Met Opera Reaches Tentative Deals With Two Largest Unions

Monday, August 18, 2014 - 07:00 AM

Police in front of Lincoln Center in advance of the Metropolitan Opera's lockout deadline Sunday Police in front of Lincoln Center in advance of the Metropolitan Opera's lockout deadline Sunday (Brian Wise/WQXR)

The Metropolitan Opera reached tentative labor deals Monday morning with two of its largest unions, representing orchestra musicians, singers, dancers and directors, following an all-night bargaining session with a federal mediator.

The contracts, which must be ratified by the union members, end the company's immediate threat of a lockout and allow for rehearsals to continue for the fall season, which opens on Sept. 22.

The deals were announced at 6:15 am by Allison Beck, the deputy director of the Federal Mediation and Conciliation Service. The announcement came well past a midnight lockout deadline set by the Met. "These were difficult and highly complex negotiations, and I wish to commend the parties for their resolve in addressing multiple and complex issues," Beck said in a statement.

The Met said: "We remain hopeful that the company’s 2014-15 season will open on schedule." A recorded phone message said that all employees must report to work Monday.

Terms of the contracts were not made public. The Met had been calling for pay cuts of 16 to 17 percent. 

Negotiations are expected to resume on Tuesday with ten other unions including IATSE Local One, which represents stagehands. IATSE has not had formal negotiations with the Met since July 31. The company extended its contract deadline until midnight on Tuesday to allow for talks to continue; Local One told its members via Twitter that planned picket lines at the Met have been cancelled for Monday.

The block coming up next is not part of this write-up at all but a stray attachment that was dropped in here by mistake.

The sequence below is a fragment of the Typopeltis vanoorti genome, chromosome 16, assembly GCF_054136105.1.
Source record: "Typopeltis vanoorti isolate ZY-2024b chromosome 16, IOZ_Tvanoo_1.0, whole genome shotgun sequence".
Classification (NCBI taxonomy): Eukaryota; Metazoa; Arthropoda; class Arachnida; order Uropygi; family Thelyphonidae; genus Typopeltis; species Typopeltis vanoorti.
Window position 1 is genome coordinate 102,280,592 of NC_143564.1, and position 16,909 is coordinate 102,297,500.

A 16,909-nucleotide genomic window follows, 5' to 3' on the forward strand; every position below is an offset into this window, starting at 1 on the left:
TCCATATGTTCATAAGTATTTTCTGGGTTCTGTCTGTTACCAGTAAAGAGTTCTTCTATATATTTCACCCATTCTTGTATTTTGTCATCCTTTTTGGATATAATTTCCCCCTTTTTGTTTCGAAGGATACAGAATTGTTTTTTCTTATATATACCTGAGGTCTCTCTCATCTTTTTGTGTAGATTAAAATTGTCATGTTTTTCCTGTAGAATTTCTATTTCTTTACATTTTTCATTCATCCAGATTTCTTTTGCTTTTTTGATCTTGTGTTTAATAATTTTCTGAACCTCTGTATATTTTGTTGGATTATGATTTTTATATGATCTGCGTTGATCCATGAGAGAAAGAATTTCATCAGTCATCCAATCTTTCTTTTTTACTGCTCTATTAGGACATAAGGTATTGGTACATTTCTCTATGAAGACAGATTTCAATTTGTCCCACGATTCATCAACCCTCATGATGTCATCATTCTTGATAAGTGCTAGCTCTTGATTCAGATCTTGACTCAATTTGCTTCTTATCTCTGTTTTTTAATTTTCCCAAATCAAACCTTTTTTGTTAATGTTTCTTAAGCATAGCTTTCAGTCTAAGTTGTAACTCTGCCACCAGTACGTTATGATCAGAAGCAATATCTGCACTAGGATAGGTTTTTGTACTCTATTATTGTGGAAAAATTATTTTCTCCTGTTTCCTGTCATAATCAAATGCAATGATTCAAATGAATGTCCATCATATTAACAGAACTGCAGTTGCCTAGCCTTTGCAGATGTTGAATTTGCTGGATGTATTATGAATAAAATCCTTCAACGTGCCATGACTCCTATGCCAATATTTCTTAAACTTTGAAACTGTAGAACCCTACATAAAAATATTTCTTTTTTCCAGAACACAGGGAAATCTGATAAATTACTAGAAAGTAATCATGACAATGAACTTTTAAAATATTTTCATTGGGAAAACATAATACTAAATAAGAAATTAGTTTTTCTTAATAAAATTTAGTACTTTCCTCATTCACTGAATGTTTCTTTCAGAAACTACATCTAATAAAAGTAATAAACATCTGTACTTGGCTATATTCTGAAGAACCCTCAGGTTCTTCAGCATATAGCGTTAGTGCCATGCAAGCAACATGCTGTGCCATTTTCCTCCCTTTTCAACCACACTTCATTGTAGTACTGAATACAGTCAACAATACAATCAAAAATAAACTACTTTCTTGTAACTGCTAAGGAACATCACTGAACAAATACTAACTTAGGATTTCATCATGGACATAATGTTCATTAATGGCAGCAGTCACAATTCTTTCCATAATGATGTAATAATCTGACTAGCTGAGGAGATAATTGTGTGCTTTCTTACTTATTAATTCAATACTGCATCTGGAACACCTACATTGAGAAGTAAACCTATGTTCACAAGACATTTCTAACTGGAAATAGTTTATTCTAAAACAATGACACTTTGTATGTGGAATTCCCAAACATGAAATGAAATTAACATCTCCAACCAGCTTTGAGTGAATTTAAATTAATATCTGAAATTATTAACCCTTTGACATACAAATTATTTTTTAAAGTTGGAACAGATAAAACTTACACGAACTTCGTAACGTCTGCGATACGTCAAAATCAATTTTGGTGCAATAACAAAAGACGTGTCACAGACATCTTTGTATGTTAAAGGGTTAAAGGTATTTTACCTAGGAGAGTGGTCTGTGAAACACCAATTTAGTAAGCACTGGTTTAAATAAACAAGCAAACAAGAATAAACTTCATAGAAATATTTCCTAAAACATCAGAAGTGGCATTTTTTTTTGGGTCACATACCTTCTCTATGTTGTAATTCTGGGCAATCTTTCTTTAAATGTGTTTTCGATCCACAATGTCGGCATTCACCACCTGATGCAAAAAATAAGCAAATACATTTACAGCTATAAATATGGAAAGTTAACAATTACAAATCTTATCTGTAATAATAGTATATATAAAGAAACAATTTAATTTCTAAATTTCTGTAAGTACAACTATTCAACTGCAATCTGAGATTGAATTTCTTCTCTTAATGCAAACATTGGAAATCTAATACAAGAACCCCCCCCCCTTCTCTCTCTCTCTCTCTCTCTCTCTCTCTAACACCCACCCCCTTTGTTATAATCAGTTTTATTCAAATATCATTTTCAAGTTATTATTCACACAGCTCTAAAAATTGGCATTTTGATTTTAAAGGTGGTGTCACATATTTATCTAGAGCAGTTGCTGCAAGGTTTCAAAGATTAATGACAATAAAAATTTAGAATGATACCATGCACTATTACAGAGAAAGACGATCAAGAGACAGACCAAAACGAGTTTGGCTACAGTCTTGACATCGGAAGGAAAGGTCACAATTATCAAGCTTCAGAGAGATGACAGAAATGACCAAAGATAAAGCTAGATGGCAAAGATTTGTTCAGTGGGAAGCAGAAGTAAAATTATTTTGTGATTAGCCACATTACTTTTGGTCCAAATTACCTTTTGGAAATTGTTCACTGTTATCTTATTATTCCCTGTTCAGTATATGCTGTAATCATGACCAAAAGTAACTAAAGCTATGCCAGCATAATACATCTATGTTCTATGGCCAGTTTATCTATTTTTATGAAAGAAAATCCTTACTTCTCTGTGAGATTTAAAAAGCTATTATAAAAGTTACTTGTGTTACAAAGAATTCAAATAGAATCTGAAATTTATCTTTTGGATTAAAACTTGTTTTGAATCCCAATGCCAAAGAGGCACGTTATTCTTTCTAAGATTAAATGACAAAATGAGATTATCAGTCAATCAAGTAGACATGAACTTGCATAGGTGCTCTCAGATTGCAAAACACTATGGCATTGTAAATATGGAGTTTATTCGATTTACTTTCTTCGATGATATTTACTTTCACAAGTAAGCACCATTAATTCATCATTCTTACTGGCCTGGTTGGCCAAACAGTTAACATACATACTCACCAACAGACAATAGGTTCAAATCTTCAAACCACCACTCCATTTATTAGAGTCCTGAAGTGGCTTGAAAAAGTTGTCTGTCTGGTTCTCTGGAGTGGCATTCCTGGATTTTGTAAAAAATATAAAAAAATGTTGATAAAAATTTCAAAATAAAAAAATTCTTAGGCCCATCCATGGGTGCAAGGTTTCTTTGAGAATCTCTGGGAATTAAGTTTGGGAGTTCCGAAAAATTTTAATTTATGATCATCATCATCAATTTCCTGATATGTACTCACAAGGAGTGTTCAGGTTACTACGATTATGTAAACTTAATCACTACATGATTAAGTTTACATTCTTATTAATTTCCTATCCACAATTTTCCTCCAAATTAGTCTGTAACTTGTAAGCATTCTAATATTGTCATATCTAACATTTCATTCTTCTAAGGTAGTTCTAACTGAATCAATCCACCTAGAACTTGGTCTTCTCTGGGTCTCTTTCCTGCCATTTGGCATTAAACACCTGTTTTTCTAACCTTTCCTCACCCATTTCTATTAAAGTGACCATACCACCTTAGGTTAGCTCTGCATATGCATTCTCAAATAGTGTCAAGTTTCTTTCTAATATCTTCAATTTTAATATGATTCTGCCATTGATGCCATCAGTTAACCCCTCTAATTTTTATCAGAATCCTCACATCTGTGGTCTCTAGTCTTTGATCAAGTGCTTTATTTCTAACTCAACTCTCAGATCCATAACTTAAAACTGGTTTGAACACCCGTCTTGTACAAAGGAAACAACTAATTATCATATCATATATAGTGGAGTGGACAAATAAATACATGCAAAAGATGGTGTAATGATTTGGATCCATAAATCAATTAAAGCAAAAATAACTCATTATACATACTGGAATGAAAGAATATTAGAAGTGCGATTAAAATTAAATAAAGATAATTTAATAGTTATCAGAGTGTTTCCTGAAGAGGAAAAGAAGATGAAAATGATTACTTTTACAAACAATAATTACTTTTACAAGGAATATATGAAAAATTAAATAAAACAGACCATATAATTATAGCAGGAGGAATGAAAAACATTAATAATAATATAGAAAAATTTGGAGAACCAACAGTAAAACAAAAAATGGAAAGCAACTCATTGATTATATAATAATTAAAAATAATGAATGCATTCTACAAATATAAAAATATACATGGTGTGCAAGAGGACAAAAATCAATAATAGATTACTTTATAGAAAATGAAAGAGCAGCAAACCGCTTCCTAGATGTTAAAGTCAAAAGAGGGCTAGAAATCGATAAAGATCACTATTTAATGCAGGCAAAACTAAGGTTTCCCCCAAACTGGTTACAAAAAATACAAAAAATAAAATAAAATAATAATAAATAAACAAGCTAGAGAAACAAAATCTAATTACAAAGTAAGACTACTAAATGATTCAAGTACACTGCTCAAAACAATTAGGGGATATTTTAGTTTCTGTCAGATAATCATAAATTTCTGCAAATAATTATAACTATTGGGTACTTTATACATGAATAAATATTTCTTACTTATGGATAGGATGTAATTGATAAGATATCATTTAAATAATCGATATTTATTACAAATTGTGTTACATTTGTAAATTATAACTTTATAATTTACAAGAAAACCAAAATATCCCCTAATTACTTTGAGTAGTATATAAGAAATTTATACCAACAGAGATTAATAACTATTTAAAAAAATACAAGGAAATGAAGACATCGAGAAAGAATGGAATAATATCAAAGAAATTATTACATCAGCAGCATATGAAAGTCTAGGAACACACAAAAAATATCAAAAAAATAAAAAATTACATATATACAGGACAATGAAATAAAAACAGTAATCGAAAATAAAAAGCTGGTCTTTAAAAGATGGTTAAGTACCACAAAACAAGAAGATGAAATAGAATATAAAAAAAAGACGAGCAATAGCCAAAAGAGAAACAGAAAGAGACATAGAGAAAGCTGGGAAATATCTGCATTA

A "Save the Met Opera" Twitter feed run by Local One expressed a cautious note, stating, "No lockout yet," and "we want the show to go on as we continue to bargain in good faith."

The tentative deals involve the American Guild of Musical Artists (representing singers, directors and dancers) and Local 802 of the American Federation of Musicians (representing the orchestra). The Met reached separate contracts on July 31 with three non-theatrical unions, representing ushers, cleaning staff, building engineers and call center workers.

The Met's last work stoppage was in 1980 and lasted for eleven weeks.

More details to follow.


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Comments [2]

Robert St.Onge from Cochiti Lake,NM

A tentative HOORAH! However, it seems odd that all the (how shall I put it) doom and gloom commentators have yet to hail this significant event, just sayin'.

Aug. 18 2014 04:28 PM
Sanford Rothenberg from Brooklyn

At long last!This sub-disgrace of a situation appears to be heading toward a resolution,and barring problems finishing the process,the 2014-5 MET season may well be saved.The reputations of the unions,the union leaders,and in particular Peter Gelb have suffered great,and perhaps irreparable harm.There will no doubt be lasting ill-will between the parties,and among the operagoing public because of such actions as the trading of barbs in the media,and the vandalism of the MET.

Aug. 18 2014 04:26 PM

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